Thursday, October 14, 2010

#401 Carl Willey

#401 Carl Willey
I wonder what reason Carl Willey could have for looking so glum. As the palm tree in the background indicates, he's in the tropical climate of Florida!

Fun facts about Carl Willey:

-Born in Cherryfield, ME, Carl signed with the Boston Braves in 1951.

-Like many players of his generation, Willey's pro career was interrupted by military service. In 1957, his third year back, he got untracked and won the AAA American Association's MVP award. He was 21-6 for the Wichita Braves, leading the league in victories, and completed 17 of his 32 starts with a 3.24 ERA.

-There was a lot of buzz surrounding the 27-year-old righthander as he began the 1958 season in the Braves bullpen, but he pitched sparingly and was sent back to the minors in May. He returned to Milwaukee several weeks later and shut out the Giants in his first career start, holding them to six hits while striking out seven.

-Remaining in the rotation for the rest of the season, Carl compiled a 9-7 record and a 2.70 ERA, buoyed by a league-leading four shutouts. He added one flawless inning of relief in the World Series, striking out Moose Skowron and Gil McDougald and inducing a flyout from Tony Kubek.

-He spent four more seasons with the Braves but failed to duplicate his early success and never received more than 22 starts in a season. His best year of the four was 1961, and even then his ERA was a mediocre 3.83 and his .333 winning percentage (6-12) was worst on the team.

-Traded to the Mets in 1963, Willey showed improvement during a season that was far from dull (more on that later). He matched his career high with nine wins (but lost 14) and turned in a team-best 3.10 ERA and four shutouts.

-Carl pitched the game of his life on June 23, 1963, holding the Phillies to three base runners (two hits and a hit batter) in a 5-0 victory. However, he was upstaged by eccentric teammate Jimmy Piersall, who celebrated his 100th career home run by circling the bases backward!

-He hit two home runs in his career, and the second one helped to earn him a win. On July 15, 1963, Carl faced Houston and gave up two runs in the top of the second inning to put the Mets in a hole. They mounted a rally in their next at-bat, and Joe Hicks' one-out double made it a 2-1 game. With one out and two runners in scoring position, the Colt .45s chose to intentionally walk shortstop Larry Burright to bring Willey (who would hit .099 for his career) to the plate. He tagged opposing starter Ken Johnson for a grand slam to give himself a 5-2 lead! The unlikely slugger ended up making it through just five innings while allowing four runs, but the Mets broke the game open and triumphed 14-5.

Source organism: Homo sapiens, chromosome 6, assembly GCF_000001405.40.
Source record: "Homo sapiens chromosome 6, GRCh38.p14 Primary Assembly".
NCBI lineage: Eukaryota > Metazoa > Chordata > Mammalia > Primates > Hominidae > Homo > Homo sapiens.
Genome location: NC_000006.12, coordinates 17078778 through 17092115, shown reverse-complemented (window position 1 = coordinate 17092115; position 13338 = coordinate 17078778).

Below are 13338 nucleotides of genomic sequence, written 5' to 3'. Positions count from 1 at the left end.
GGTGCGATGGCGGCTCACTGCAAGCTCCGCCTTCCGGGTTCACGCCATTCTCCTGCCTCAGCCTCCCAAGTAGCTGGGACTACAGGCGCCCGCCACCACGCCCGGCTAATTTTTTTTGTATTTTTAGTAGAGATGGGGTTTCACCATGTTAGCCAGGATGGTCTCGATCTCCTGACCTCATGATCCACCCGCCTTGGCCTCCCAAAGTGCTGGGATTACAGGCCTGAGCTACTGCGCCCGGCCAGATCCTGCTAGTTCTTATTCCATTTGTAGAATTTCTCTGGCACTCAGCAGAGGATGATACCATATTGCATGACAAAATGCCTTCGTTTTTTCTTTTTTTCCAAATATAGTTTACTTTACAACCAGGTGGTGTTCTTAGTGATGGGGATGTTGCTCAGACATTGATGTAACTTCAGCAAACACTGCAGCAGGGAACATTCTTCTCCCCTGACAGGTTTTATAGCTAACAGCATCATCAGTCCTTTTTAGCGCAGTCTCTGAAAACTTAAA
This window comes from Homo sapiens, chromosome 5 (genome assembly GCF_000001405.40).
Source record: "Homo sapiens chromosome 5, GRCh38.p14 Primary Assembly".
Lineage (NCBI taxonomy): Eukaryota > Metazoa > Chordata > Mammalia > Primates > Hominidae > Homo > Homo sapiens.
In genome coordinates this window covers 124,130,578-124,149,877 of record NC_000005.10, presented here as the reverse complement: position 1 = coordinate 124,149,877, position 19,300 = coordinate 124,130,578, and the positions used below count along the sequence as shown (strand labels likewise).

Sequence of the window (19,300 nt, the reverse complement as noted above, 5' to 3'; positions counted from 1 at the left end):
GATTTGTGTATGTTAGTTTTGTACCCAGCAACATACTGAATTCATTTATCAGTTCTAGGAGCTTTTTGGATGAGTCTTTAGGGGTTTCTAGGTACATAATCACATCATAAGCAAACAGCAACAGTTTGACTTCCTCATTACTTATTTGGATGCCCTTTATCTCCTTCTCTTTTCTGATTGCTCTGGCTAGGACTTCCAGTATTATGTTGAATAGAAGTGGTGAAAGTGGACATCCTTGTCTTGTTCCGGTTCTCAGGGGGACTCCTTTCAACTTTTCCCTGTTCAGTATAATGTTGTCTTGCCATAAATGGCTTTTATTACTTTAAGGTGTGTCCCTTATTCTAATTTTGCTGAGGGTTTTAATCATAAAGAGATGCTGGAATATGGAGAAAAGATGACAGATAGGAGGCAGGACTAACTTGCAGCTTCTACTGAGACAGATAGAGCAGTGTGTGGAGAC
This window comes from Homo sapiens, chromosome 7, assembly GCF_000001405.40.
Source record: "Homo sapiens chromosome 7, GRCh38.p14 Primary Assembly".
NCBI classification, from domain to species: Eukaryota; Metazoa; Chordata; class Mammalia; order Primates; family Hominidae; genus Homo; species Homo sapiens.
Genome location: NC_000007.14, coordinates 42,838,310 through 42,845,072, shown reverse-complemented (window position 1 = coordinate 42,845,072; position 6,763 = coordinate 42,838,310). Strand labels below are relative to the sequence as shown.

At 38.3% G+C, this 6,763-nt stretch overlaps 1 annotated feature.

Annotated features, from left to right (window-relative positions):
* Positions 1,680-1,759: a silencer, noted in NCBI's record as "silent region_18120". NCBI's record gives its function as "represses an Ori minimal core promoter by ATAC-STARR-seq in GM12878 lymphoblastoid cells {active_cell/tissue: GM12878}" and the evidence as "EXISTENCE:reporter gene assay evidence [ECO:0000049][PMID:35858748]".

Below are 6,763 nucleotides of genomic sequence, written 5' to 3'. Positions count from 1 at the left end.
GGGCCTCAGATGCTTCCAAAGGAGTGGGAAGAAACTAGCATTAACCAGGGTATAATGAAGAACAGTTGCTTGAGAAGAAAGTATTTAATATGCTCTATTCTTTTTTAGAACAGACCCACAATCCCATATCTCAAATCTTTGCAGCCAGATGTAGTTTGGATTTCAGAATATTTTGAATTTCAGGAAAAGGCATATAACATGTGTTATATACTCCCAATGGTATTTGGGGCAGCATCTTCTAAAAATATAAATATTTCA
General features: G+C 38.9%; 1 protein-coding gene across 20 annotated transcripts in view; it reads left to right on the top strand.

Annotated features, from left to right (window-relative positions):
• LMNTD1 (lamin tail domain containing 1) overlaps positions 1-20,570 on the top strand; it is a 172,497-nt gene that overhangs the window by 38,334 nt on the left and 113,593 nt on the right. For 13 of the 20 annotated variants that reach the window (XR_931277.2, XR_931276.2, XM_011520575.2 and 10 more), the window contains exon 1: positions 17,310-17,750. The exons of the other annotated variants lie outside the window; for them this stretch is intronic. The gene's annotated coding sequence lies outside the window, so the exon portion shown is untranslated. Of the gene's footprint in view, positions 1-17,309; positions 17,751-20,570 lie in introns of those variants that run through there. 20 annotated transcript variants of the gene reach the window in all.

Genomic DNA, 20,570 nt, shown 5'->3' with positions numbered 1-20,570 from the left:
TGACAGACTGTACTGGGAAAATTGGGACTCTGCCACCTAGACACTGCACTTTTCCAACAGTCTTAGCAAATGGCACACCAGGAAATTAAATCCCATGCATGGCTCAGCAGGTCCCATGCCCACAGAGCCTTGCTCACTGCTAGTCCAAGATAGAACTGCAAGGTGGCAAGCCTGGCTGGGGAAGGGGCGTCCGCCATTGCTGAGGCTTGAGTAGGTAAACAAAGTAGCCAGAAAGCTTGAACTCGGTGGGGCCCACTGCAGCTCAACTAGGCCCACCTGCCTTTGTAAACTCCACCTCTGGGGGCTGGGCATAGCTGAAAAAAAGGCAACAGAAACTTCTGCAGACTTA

-Carl lasted only three seasons with the Mets, pitching in 27 games total during his final two years. He was hampered by a sore arm and also lost time due to a Gates Brown line drive that fractured his jaw in the spring of 1964. In parts of eight seasons he was 38-58 with a 3.76 ERA and 11 shutouts.

-He returned home to Maine after retiring, and later scouted for the Phillies. He died of lung cancer in July 2009 at age 78.
#401 Carl Willey (back)


  1. A line drive resulting in a fractured jaw-- now that had to hurt! It was hard enough back then just to be a member of the Mets...

  2. Anon - Gates Brown probably did him a favor...that's a lot less Mets games Carl had to see that year.

  3. Nobody ever called him 'Carl' Willey. It was always 'Carlton' Willey. Topps liked to do stuff like that. Besides them who ever referred to Roberto Clemente as 'Bob'?

  4. I agree about Willey; I had always heard it was Carlton.

    I believe Bob Prince, the Pirates long-time announcer, referred to Clemente as "Bob." I seem to recall hearing him do that when watching replays of Game 7 of the 1960 World Series.

  5. Bob - Thanks for the info! I guess we're fortunate that Topps doesn't still do this...I could only imagine "Al" Rodriguez and "Bob" Cano cards!

  6. Kevin, he was glum because it was 1965, and he was on the Mets!